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As farriers, we know that when making shoeing choices for the horse, managing leverage — adding or subtracting leverage biomechanically — is part of that decision making process. We have many appliance options available to achieve our goals. Any material, metal or composite, can help you; however, many choices have limitations due to their construction. Adhesives can add another layer of dynamic options for your toolbox. And when it comes to leverage management, the more tools you have, the more likely your chances for success. By understanding how to approach these cases and employing composite materials to affect leverage, you will be better prepared when the opportunity arises.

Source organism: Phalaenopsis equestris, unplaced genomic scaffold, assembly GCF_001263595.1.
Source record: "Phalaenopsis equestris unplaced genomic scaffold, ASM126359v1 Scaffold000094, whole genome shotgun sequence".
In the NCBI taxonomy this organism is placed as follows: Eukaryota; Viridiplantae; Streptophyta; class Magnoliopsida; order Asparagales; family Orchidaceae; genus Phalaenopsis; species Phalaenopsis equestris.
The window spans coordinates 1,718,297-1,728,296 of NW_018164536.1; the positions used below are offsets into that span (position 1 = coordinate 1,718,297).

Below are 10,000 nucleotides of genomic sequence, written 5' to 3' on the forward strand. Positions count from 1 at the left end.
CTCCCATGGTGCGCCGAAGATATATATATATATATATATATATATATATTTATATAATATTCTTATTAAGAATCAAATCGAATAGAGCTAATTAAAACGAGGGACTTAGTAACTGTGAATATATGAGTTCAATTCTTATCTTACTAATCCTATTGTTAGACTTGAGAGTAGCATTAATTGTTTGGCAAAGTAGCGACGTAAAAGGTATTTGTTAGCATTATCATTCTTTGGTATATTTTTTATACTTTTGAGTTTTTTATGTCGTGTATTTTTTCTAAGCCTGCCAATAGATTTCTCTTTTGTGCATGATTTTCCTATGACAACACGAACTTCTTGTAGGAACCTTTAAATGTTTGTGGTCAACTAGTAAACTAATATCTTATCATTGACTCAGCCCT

In many cases, you will be working with a veterinarian because there is a problem that requires diagnostics and veterinary support. Remember, do no harm. Always consider the information provided by the vet. You don’t want to go into the situation and provide mechanical adjustment without appreciating the biomechanical and medical considerations.
Applying leverage management requires understanding forces and torque. A presentation by Michigan State University Researcher Dr. Hillary Clayton really captured this for me. In it, she explained how when there is excess leverage, the soft tissue around the joint will take the excess force created by the torque. In the presentation, Clayton explained that if the ground reaction force vector does not pass through the center of rotation of the joint, it creates a torque around the joint that soft tissue has to oppose. The coffin joint…